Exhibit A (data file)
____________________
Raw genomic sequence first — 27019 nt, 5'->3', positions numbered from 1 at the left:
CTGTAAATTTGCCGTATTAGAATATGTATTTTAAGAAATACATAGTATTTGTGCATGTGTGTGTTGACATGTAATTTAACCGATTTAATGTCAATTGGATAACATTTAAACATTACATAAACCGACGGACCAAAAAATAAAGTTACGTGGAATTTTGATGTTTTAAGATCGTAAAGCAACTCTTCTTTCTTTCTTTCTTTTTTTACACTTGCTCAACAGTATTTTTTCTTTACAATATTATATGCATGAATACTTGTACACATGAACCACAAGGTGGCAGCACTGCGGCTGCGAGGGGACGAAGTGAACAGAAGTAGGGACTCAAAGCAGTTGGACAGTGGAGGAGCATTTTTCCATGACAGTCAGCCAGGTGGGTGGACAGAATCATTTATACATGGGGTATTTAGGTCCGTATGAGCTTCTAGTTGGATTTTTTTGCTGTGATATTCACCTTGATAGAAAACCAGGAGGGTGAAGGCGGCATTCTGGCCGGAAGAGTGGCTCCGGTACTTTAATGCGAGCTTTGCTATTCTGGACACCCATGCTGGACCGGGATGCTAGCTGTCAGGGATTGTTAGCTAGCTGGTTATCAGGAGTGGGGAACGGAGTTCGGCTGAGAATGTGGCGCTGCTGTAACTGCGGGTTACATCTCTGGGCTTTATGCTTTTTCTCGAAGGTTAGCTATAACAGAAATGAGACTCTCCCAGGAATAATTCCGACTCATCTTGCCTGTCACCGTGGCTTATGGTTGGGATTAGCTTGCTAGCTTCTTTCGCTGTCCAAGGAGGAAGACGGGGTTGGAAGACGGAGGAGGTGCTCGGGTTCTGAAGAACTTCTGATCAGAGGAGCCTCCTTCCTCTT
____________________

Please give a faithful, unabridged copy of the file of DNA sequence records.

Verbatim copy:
Raw genomic sequence first — 27019 nt, 5'->3', positions numbered from 1 at the left:
CTGTAAATTTGCCGTATTAGAATATGTATTTTAAGAAATACATAGTATTTGTGCATGTGTGTGTTGACATGTAATTTAACCGATTTAATGTCAATTGGATAACATTTAAACATTACATAAACCGACGGACCAAAAAATAAAGTTACGTGGAATTTTGATGTTTTAAGATCGTAAAGCAACTCTTCTTTCTTTCTTTCTTTTTTTACACTTGCTCAACAGTATTTTTTCTTTACAATATTATATGCATGAATACTTGTACACATGAACCACAAGGTGGCAGCACTGCGGCTGCGAGGGGACGAAGTGAACAGAAGTAGGGACTCAAAGCAGTTGGACAGTGGAGGAGCATTTTTCCATGACAGTCAGCCAGGTGGGTGGACAGAATCATTTATACATGGGGTATTTAGGTCCGTATGAGCTTCTAGTTGGATTTTTTTGCTGTGATATTCACCTTGATAGAAAACCAGGAGGGTGAAGGCGGCATTCTGGCCGGAAGAGTGGCTCCGGTACTTTAATGCGAGCTTTGCTATTCTGGACACCCATGCTGGACCGGGATGCTAGCTGTCAGGGATTGTTAGCTAGCTGGTTATCAGGAGTGGGGAACGGAGTTCGGCTGAGAATGTGGCGCTGCTGTAACTGCGGGTTACATCTCTGGGCTTTATGCTTTTTCTCGAAGGTTAGCTATAACAGAAATGAGACTCTCCCAGGAATAATTCCGACTCATCTTGCCTGTCACCGTGGCTTATGGTTGGGATTAGCTTGCTAGCTTCTTTCGCTGTCCAAGGAGGAAGACGGGGTTGGAAGACGGAGGAGGTGCTCGGGTTCTGAAGAACTTCTGATCAGAGGAGCCTCCTTCCTCTT